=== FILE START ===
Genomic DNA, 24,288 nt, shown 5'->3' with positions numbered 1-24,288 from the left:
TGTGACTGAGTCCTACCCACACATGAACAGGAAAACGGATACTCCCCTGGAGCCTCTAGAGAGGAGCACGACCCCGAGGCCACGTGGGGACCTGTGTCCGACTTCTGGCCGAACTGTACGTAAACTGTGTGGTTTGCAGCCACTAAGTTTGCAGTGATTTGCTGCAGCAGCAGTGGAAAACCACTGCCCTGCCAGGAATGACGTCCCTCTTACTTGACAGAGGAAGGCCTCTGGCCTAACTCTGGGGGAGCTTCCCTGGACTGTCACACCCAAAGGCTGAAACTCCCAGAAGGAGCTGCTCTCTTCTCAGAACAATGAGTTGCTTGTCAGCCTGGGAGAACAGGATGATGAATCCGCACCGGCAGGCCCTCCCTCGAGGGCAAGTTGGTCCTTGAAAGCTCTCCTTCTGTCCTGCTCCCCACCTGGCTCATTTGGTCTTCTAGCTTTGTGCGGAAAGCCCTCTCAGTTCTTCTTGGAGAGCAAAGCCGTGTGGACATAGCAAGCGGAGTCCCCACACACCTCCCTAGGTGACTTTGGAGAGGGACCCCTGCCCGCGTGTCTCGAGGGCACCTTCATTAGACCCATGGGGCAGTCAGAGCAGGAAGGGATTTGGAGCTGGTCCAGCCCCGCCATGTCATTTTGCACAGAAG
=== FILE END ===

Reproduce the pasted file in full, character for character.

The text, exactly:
Genomic DNA, 24,288 nt, shown 5'->3' with positions numbered 1-24,288 from the left:
TGTGACTGAGTCCTACCCACACATGAACAGGAAAACGGATACTCCCCTGGAGCCTCTAGAGAGGAGCACGACCCCGAGGCCACGTGGGGACCTGTGTCCGACTTCTGGCCGAACTGTACGTAAACTGTGTGGTTTGCAGCCACTAAGTTTGCAGTGATTTGCTGCAGCAGCAGTGGAAAACCACTGCCCTGCCAGGAATGACGTCCCTCTTACTTGACAGAGGAAGGCCTCTGGCCTAACTCTGGGGGAGCTTCCCTGGACTGTCACACCCAAAGGCTGAAACTCCCAGAAGGAGCTGCTCTCTTCTCAGAACAATGAGTTGCTTGTCAGCCTGGGAGAACAGGATGATGAATCCGCACCGGCAGGCCCTCCCTCGAGGGCAAGTTGGTCCTTGAAAGCTCTCCTTCTGTCCTGCTCCCCACCTGGCTCATTTGGTCTTCTAGCTTTGTGCGGAAAGCCCTCTCAGTTCTTCTTGGAGAGCAAAGCCGTGTGGACATAGCAAGCGGAGTCCCCACACACCTCCCTAGGTGACTTTGGAGAGGGACCCCTGCCCGCGTGTCTCGAGGGCACCTTCATTAGACCCATGGGGCAGTCAGAGCAGGAAGGGATTTGGAGCTGGTCCAGCCCCGCCATGTCATTTTGCACAGAAG